It possesses zero intrinsic value, which means that it derives all of its value from the faith of its adherents. Of course, the same could be said of gold. In fact, the same has been said of gold… over and over and over again.

“Gold will never produce anything,” Warren Buffett once declared. “Gold has two significant shortcomings, being neither of much use nor procreative.

“This type of investment,” Buffett says, “requires an expanding pool of buyers who, in turn, are enticed because they believe the buying pool will expand still further. Owners are not inspired by what the asset itself can produce – it will remain lifeless forever – but rather by the belief that others will desire it even more avidly in the future.”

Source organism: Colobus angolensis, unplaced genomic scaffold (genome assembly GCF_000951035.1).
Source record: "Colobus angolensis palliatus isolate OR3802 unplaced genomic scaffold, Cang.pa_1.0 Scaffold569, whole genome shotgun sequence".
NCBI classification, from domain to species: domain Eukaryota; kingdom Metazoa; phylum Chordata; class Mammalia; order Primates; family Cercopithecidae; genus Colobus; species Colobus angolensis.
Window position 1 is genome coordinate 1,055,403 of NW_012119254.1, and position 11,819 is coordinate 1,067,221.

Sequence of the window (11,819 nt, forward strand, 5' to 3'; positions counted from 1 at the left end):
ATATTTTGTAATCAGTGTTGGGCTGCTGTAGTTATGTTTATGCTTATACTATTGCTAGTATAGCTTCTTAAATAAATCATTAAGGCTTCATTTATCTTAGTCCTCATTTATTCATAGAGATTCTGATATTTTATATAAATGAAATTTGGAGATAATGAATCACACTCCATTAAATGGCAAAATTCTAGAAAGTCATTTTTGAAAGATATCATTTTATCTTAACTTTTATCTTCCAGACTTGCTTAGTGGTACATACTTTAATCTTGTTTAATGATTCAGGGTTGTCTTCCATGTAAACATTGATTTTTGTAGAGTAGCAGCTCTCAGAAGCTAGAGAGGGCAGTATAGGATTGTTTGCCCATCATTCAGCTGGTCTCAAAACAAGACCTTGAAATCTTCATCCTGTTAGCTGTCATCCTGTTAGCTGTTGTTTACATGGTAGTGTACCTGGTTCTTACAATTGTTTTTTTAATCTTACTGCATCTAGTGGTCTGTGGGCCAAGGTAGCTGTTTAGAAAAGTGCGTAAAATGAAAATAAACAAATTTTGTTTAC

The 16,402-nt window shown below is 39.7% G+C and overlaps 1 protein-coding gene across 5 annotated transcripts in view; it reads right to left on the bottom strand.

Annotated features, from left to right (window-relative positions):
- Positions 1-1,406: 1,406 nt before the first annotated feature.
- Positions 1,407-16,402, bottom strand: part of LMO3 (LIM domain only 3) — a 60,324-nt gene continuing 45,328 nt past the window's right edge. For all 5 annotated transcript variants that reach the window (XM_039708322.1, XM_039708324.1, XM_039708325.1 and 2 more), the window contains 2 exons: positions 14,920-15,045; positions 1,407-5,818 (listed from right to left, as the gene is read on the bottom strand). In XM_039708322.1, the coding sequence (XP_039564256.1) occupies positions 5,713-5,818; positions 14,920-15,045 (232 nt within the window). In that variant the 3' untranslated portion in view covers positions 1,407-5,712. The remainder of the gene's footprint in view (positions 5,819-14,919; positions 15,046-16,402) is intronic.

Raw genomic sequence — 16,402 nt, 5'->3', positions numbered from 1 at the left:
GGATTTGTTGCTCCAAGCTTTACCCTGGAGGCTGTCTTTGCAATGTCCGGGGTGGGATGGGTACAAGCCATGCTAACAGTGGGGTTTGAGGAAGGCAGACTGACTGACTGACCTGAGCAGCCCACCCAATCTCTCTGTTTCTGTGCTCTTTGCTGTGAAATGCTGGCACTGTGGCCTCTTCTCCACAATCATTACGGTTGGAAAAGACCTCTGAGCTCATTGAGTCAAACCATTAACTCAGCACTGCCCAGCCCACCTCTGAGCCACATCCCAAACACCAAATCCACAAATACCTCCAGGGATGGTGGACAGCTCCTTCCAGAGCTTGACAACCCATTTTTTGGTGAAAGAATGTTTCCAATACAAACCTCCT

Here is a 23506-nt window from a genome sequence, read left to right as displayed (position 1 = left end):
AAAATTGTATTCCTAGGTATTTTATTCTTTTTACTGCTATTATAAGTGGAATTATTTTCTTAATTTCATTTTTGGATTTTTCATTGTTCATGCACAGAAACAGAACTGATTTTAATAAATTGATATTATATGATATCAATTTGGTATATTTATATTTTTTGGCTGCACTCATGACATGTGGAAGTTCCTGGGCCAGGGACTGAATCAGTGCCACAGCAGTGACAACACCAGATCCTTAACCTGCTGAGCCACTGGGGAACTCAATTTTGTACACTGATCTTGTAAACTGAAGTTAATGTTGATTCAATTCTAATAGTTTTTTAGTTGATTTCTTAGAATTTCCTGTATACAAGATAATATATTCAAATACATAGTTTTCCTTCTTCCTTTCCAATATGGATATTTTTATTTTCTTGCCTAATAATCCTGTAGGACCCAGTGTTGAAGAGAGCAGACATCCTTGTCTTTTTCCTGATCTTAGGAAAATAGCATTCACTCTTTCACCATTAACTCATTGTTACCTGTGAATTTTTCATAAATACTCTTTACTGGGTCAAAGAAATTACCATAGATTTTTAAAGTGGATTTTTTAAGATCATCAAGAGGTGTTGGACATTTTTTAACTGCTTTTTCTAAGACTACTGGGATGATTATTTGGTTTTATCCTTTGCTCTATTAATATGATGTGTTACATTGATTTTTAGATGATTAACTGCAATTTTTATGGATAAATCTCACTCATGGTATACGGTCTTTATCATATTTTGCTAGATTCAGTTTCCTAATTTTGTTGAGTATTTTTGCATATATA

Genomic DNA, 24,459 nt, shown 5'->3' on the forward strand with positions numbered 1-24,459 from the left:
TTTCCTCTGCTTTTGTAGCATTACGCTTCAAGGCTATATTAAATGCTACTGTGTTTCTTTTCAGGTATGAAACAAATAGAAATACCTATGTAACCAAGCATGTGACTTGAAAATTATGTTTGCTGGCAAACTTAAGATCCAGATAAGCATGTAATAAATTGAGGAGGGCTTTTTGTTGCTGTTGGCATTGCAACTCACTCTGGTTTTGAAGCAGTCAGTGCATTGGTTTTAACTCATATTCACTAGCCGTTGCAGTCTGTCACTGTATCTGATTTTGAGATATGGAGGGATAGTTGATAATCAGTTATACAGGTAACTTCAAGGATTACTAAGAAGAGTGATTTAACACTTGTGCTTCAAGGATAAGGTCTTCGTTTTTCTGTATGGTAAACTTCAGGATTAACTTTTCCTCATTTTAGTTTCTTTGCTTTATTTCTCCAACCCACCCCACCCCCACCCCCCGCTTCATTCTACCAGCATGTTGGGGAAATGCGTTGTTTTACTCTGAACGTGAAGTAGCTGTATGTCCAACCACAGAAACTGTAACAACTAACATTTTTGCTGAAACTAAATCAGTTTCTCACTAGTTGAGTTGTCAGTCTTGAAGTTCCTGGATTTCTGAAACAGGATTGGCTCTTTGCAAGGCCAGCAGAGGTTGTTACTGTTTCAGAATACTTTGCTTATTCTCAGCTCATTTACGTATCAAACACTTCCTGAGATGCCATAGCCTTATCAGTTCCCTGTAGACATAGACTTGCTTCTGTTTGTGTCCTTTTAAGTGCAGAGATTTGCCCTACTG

Gold, like bitcoin, is a monetary asset whose value relies on faith. But the main thing gold always had going for it was its long history as a currency. Perhaps this history is what gold now has going against it. Gold has become “your grandfather’s store of value.” It is money for Luddites.

Bitcoin is not gold. That’s very clear. This Johnny-come-lately not only is better than the U.S. dollar, according to its fervent apologists, but it’s also superior to every other currency known to man, including the money known as gold.

And the financial markets seem to agree. Currently, this sexy new algorithm is twice as valuable as gold is.

The faith that inspires confidence in bitcoin is not simply faith in a specific technological innovation… it is faith in a revolutionary new technological order.